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Licensed Unlicensed Requires Authentication Published by De Gruyter February 24, 2010

Tissue kallikrein in cardiovascular, cerebrovascular and renal diseases and skin wound healing

  • Julie Chao , Bo Shen , Lin Gao , Chun-Fang Xia , Grant Bledsoe and Lee Chao
From the journal


Tissue kallikrein (KLK1) processes low-molecular weight kininogen to produce vasoactive kinins, which exert biological functions via kinin receptor signaling. Using various delivery approaches, we have demonstrated that tissue kallikrein through kinin B2 receptor signaling exhibits a wide spectrum of beneficial effects by reducing cardiac and renal injuries, restenosis and ischemic stroke, and by promoting angiogenesis and skin wound healing, independent of blood pressure reduction. Protection by tissue kallikrein in oxidative organ damage is attributed to the inhibition of apoptosis, inflammation, hypertrophy and fibrosis. Tissue kallikrein also enhances neovascularization in ischemic heart and limb. Moreover, tissue kallikrein/kinin infusion not only prevents but also reverses kidney injury, inflammation and fibrosis in salt-induced hypertensive rats. Furthermore, there is a wide time window for kallikrein administration in protection against ischemic brain infarction, as delayed kallikrein infusion for 24 h after cerebral ischemia in rats is effective in reducing neurological deficits, infarct size, apoptosis and inflammation. Importantly, in the clinical setting, human tissue kallikrein has been proven to be effective in the treatment of patients with acute brain infarction when injected within 48 h after stroke onset. Finally, kallikrein promotes skin wound healing and keratinocyte migration by direct activation of protease-activated receptor 1.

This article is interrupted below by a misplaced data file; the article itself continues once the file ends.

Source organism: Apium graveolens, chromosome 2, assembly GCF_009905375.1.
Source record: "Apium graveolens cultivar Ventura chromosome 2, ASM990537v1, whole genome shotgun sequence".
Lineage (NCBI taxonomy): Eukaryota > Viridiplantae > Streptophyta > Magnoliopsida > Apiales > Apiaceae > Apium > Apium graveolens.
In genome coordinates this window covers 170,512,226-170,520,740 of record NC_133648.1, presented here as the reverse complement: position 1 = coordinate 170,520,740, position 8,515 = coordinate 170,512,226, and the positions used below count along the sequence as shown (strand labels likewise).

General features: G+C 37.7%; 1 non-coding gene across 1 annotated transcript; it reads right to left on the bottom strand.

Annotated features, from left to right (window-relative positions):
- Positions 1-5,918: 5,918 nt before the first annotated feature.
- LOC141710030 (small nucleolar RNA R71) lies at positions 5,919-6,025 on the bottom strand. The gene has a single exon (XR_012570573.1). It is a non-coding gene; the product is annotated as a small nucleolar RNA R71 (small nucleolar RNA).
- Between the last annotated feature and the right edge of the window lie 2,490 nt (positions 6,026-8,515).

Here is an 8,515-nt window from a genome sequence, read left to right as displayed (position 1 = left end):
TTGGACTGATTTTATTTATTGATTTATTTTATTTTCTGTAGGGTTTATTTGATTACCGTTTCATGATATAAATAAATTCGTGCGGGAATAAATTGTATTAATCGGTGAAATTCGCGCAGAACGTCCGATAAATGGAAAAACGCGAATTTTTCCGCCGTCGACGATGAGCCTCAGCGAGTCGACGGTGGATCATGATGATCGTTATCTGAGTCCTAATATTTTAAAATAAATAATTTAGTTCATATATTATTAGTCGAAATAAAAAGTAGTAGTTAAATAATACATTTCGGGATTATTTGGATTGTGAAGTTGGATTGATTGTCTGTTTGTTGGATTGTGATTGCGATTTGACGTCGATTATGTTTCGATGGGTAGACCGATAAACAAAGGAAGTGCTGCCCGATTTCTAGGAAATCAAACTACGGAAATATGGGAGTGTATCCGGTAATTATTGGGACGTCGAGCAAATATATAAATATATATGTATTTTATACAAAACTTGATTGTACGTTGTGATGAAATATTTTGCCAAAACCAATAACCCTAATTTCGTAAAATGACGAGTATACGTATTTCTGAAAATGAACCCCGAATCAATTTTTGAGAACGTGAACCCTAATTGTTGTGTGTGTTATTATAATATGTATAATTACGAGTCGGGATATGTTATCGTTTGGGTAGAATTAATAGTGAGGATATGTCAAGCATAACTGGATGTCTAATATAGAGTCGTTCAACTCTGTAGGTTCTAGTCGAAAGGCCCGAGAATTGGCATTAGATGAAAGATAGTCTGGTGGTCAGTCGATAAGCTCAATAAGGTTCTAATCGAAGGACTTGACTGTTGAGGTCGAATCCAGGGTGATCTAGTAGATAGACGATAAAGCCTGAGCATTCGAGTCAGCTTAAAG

Corresponding author

Received: 2009-10-16
Accepted: 2010-1-14
Published Online: 2010-02-24
Published in Print: 2010-04-01

©2010 by Walter de Gruyter Berlin New York

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